Classic rock bands show Camden how it’s done

Alex Lloyd Gross Photo- Delaware Valley Ian Gillan live

By Alex Lloyd Gross

Alex Lloyd Gross Photo- Delaware Valley Edgar Winter

It was 1973 all over again last night at the BB&T Pavilion in Camden .  Three bands that have stood the test of time drew a sizable crowd,  and each put on a show to remember. Edgar Winter, Alice Cooper and Deep Purple.  No one band ran away with the show musically, as each band was different and has a different core group of fans. The true winners were the audience. It was a 6:45 PM start, as The Edgar Winter Band took the stage to “Free Ride”.  Winter mostly sang, but took his turn playing drums, keyboards and horns. A versatile musician, he is seriously underrated. As  “Frankenstein”  was played, his band each got a chance to play some solos, showing off their talents.

Alex Lloyd Gross- photo- Delaware valley Ryan, Alice and Nita

Up next was a man named Alice . We should all be glad that Alice Cooper broke out when he did,  because in today’s climate of everything being offensive, Cooper,s brand of theatrical rock might not survive. Today, he is nothing short of a legend. This band won hands down on showmanship.  A giant Frankenstein monster, a guillotine,  live sexy nurses were just some of the props used by Alice Cooper.  His guitarists,  include Ryan Roxie and a blonde bombshell named  Nita Strauss.  Both did not stand still for more than two minutes combined.   They ran around the stage, interacted with fans down front. Meantime, Glen Sobel  took care of business behind the drums. Usually Ryan Roxie will come into the arena to meet fans before the show. That did not happen last night.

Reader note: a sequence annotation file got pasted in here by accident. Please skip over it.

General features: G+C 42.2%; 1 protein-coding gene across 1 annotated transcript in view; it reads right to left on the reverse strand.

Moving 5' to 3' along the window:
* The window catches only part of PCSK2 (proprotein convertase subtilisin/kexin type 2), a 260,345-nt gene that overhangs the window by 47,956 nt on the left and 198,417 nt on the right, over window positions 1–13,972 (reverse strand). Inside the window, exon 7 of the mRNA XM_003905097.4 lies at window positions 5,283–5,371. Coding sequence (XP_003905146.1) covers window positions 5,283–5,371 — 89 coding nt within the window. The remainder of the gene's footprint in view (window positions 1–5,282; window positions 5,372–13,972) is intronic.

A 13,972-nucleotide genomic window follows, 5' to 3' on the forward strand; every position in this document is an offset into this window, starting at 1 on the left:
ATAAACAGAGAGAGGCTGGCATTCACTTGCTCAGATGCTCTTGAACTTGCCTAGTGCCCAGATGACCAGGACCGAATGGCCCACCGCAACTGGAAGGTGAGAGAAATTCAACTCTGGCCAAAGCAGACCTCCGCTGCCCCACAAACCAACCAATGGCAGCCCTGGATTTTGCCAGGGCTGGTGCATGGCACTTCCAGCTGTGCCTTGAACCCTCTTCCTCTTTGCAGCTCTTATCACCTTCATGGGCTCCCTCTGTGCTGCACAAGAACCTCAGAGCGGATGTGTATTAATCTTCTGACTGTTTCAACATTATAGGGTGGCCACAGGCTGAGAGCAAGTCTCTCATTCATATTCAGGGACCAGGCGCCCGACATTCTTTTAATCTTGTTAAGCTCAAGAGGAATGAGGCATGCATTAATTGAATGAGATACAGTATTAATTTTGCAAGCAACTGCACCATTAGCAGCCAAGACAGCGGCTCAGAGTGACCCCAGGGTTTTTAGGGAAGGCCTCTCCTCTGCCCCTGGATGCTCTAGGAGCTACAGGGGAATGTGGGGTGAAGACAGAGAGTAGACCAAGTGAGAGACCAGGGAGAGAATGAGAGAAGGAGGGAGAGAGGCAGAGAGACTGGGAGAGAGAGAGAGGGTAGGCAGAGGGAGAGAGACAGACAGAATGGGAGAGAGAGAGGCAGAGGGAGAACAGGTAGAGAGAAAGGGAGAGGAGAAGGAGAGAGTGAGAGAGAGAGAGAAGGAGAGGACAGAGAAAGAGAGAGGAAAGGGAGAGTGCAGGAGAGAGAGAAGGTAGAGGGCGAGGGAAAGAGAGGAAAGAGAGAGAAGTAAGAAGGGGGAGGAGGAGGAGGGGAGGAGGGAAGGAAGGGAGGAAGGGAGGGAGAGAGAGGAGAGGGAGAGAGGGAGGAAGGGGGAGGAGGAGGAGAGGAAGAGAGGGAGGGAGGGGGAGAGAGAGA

Alex Lloyd Gross- Photo- Delaware valley Alice Cooper

He came out after.  If you looked close, near the back stage door, there he was in the lobby, hanging with fans.  “Sometimes I come out before the show, sometimes after, sometimes during”, he joked.  He was posing for free selfies and gives free autographs.  Songs Alice played include “Poison”, “I,m 18” and “School’s Out”.  It was a greatest hits tour and nothing more.  The problem is during these types of shows is that some really cool songs get left out of the set. Cooper should be onstage for two hours at a minimum.

Headliners Deep Purple were up next. While  Ritchie Blackmore is no longer with the band, he was replaced by Steve Morse, who had huge shoes to fill and  manages to did it with ease.  He is not new to the band, ( he’s been with them over 10 years) but being as Deep Purple does not tour the area very much, this was the first time some  local fans could see him in the band. Roger Glover is still in the band, as is Ian Paice.  Ian Gillan is on vocals. Dressed in jeans and a t shirt,  Gillan   looks remarkably different  than he once did . He could walk right in the front doors of the arena and not be recognized.  A word of caution, if you purchase a VIP meet and greet, that does not include Gillan.

Alex Lloyd Gross- Photo Delaware Valley Roger Glover and Steve Morse

Don Airey was on keyboards. For many, the surprise of the night was  when he started  to play  “Mr. Crowley” .  Deep Purple did play  mostly hits such as “Hush” which was the closing number. Also included was “Strange Kind of Woman” , “Perfect Strangers”  and of course, “Smoke on the Water”. For most of the show half the fans were seated while half were standing. This is a show to stand up for. Those that stood for the show, blocked the view of those who chose to sit.  Sometimes it was not a pleasant encounter.

This is billed as a farewell tour for Purple. We shall see.  Countless bands have retired, only to come out of retirement, for another couple of tours.  We can only hope it’s that way for Purple.